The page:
Kate stoops to conquer Hollywood.
By Michael Roberts
"In some ways I've lived my life like a man, made my own decisions, etc. I've been as terrified as the next person, but you've got to keep going.... Life is to be lived. If you have to support yourself, you had bloody well find some way that is going to be interesting. And you don't do that by sitting around wondering about yourself. "
~ Katharine Hepburn
Born in Connecticut to wealthy parents Katharine Hepburn forged a singular career in film that raised the art of screen acting during the early sound years, and continued to set the benchmark for decades to come. Hepburn starred on Broadway where she was spotted by a talent scout in 1932 and went to Hollywood as part of a stage exodus brought about by the coming of sound. Hollywood needed actors who sounded good and Hepburn’s cut-glass tones and New England cadence perfectly chimed with the era’s needs. Hepburn made A Bill of Divorcement with John Barrymore as her leading man and George Cukor as her director, a figure who would loom large in her career for the next 40 years. The movie was a hit and the early association with Barrymore legitimised Hepburn as a first class actress from the get go.
The following year after her debut she made Morning Glory opposite Douglas Fairbanks Jnr and won the Academy Award for Best Actress in only her third film. It was the first of a record 4 Best Actress awards, and Cukor capitalised with a screen adaptation of Little Women, one of Kate’s early triumphs, before she starred with an up and coming Cary Grant in Sylvia Scarlett for George Stevens. No less a talent than John Ford cast her (and promptly fell in love with her) in the historical biopic Mary of Scotland, which flopped with the public, as did another Stevens property, the adaptation of J. M. Barrie’s, Quality Street.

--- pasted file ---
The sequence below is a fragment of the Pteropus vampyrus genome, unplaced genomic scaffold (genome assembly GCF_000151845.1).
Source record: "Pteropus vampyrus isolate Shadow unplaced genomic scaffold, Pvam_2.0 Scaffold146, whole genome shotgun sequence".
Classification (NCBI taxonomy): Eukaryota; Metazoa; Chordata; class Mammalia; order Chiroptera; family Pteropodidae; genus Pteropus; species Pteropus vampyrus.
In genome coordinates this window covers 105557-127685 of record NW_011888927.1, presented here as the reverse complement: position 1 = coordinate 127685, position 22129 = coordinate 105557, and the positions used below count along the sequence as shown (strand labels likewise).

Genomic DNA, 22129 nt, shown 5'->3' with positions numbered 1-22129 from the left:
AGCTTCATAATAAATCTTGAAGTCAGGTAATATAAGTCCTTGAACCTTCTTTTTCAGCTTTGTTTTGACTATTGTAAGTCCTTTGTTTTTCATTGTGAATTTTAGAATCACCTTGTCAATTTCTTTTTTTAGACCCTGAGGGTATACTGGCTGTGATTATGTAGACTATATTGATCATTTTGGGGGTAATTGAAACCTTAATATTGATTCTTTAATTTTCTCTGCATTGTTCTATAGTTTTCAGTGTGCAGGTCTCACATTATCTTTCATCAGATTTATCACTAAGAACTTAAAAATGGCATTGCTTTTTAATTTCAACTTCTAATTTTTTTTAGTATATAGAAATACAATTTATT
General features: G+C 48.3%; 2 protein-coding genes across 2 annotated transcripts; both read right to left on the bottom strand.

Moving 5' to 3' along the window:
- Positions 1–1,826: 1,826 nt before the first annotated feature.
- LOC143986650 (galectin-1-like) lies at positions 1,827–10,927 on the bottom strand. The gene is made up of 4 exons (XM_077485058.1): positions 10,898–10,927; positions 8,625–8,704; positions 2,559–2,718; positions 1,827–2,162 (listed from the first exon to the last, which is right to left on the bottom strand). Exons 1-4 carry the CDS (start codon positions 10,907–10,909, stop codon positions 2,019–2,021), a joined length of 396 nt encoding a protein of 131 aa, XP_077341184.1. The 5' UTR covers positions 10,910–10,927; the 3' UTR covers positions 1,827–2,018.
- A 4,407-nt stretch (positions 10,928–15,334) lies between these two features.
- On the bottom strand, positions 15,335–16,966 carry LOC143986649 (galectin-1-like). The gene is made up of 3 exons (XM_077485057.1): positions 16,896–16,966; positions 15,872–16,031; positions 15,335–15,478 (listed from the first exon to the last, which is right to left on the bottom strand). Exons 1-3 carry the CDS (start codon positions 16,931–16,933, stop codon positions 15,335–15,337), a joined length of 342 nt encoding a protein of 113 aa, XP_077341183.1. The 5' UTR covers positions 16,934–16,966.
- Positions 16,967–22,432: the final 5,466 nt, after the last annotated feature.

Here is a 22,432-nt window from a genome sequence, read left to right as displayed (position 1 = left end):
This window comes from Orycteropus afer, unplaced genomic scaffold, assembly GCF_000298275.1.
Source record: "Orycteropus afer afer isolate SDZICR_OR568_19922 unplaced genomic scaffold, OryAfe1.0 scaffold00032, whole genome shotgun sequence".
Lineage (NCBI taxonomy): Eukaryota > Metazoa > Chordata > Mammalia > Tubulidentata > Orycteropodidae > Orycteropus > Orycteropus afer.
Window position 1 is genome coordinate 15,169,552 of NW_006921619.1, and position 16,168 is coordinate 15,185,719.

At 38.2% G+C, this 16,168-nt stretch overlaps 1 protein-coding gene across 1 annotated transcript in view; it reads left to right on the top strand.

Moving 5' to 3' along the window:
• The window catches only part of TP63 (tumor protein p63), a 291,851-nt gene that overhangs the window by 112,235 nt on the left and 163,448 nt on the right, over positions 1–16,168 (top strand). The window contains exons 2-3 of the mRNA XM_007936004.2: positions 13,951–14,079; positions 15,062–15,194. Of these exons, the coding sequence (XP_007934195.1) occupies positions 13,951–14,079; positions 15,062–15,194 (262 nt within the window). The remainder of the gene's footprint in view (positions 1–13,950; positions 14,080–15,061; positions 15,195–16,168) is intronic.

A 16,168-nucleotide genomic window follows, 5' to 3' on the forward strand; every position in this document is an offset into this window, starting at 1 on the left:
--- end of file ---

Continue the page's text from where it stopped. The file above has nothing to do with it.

Hepburn was cast by Howard Hawks in the seminal screwball comedy Bringing Up Baby, with Cary Grant, but again the film flopped and the actress was labelled as ‘box-office poison’. After another Cukor directed flop, Holiday, again with Cary Grant, she bought out her own contract and headed back east to lick her wounds. Effectively washed up in Hollywood, and having rejected an offer of marriage from Billionaire Howard Hughes, she commissioned J. M. Barrie to write her a play and promptly conquered Broadway with The Philadelphia Story. Hughes bought her the film rights as a present and Hepburn sold them to MGM with the proviso that she star in the film and had approval of director and cast. She selected Cukor to direct the screen version and although she could not get her first choices of Gable and Tracy, she found able co-stars in Grant and Jimmy Stewart – the film was a smash, her film career revived.
Having regained control of her career, she set out to consolidate by employing George Stevens to direct her in Woman Of the Year, and by selecting Spencer Tracy to co-star in the first of seven films they would make together. The resurgent Hepburn duly signed a long term contract with MGM, the studio best known for style and glamour, and teamed with Tracy for the politically charged Keeper Of the Flame, a controversial film that still did well at the box office, which was an indication of the regard the soon to be iconic screen pairing generated with the public. Katharine Hepburn embarked on a 26 year affair with Spencer Tracy, mostly kept secret from the public out of deference to Tracy’s Catholic faith and his refusal to divorce his wife. Hepburn often put her own career on the back burner as she supported the alcoholic and moody actor as he battled constant bouts of ill-health.